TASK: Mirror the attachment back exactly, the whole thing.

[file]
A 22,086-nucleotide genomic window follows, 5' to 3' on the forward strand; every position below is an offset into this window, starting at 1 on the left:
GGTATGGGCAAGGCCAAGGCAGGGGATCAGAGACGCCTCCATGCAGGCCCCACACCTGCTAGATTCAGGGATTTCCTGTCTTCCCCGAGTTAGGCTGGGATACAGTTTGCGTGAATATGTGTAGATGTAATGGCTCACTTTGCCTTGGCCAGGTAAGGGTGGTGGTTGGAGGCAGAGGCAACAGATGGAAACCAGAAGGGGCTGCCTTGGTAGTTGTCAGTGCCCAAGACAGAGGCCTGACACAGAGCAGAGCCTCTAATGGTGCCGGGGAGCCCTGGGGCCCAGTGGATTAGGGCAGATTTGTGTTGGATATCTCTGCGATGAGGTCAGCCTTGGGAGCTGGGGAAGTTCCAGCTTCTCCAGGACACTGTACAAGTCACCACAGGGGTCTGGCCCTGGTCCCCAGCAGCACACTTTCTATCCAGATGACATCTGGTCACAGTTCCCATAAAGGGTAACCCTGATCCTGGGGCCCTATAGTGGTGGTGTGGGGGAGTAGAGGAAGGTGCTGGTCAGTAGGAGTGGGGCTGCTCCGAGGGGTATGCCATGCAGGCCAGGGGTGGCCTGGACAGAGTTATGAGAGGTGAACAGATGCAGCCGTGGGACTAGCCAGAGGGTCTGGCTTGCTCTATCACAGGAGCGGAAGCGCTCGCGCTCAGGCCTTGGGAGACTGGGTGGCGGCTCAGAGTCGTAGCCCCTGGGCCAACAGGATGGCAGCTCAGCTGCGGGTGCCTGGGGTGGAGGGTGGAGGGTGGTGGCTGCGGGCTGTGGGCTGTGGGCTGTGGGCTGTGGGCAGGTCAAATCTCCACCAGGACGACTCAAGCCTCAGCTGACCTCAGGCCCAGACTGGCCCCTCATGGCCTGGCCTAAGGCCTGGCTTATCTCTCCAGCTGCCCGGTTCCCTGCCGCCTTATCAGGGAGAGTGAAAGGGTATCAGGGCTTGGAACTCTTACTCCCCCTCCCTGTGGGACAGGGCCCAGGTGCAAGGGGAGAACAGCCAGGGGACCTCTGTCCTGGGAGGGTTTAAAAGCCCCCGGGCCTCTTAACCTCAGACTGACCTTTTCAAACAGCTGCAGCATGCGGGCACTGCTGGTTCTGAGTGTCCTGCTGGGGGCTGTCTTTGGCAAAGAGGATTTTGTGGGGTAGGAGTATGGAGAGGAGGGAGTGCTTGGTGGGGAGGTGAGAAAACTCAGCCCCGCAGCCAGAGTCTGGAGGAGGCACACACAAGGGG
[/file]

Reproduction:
A 22,086-nucleotide genomic window follows, 5' to 3' on the forward strand; every position below is an offset into this window, starting at 1 on the left:
GGTATGGGCAAGGCCAAGGCAGGGGATCAGAGACGCCTCCATGCAGGCCCCACACCTGCTAGATTCAGGGATTTCCTGTCTTCCCCGAGTTAGGCTGGGATACAGTTTGCGTGAATATGTGTAGATGTAATGGCTCACTTTGCCTTGGCCAGGTAAGGGTGGTGGTTGGAGGCAGAGGCAACAGATGGAAACCAGAAGGGGCTGCCTTGGTAGTTGTCAGTGCCCAAGACAGAGGCCTGACACAGAGCAGAGCCTCTAATGGTGCCGGGGAGCCCTGGGGCCCAGTGGATTAGGGCAGATTTGTGTTGGATATCTCTGCGATGAGGTCAGCCTTGGGAGCTGGGGAAGTTCCAGCTTCTCCAGGACACTGTACAAGTCACCACAGGGGTCTGGCCCTGGTCCCCAGCAGCACACTTTCTATCCAGATGACATCTGGTCACAGTTCCCATAAAGGGTAACCCTGATCCTGGGGCCCTATAGTGGTGGTGTGGGGGAGTAGAGGAAGGTGCTGGTCAGTAGGAGTGGGGCTGCTCCGAGGGGTATGCCATGCAGGCCAGGGGTGGCCTGGACAGAGTTATGAGAGGTGAACAGATGCAGCCGTGGGACTAGCCAGAGGGTCTGGCTTGCTCTATCACAGGAGCGGAAGCGCTCGCGCTCAGGCCTTGGGAGACTGGGTGGCGGCTCAGAGTCGTAGCCCCTGGGCCAACAGGATGGCAGCTCAGCTGCGGGTGCCTGGGGTGGAGGGTGGAGGGTGGTGGCTGCGGGCTGTGGGCTGTGGGCTGTGGGCTGTGGGCAGGTCAAATCTCCACCAGGACGACTCAAGCCTCAGCTGACCTCAGGCCCAGACTGGCCCCTCATGGCCTGGCCTAAGGCCTGGCTTATCTCTCCAGCTGCCCGGTTCCCTGCCGCCTTATCAGGGAGAGTGAAAGGGTATCAGGGCTTGGAACTCTTACTCCCCCTCCCTGTGGGACAGGGCCCAGGTGCAAGGGGAGAACAGCCAGGGGACCTCTGTCCTGGGAGGGTTTAAAAGCCCCCGGGCCTCTTAACCTCAGACTGACCTTTTCAAACAGCTGCAGCATGCGGGCACTGCTGGTTCTGAGTGTCCTGCTGGGGGCTGTCTTTGGCAAAGAGGATTTTGTGGGGTAGGAGTATGGAGAGGAGGGAGTGCTTGGTGGGGAGGTGAGAAAACTCAGCCCCGCAGCCAGAGTCTGGAGGAGGCACACACAAGGGG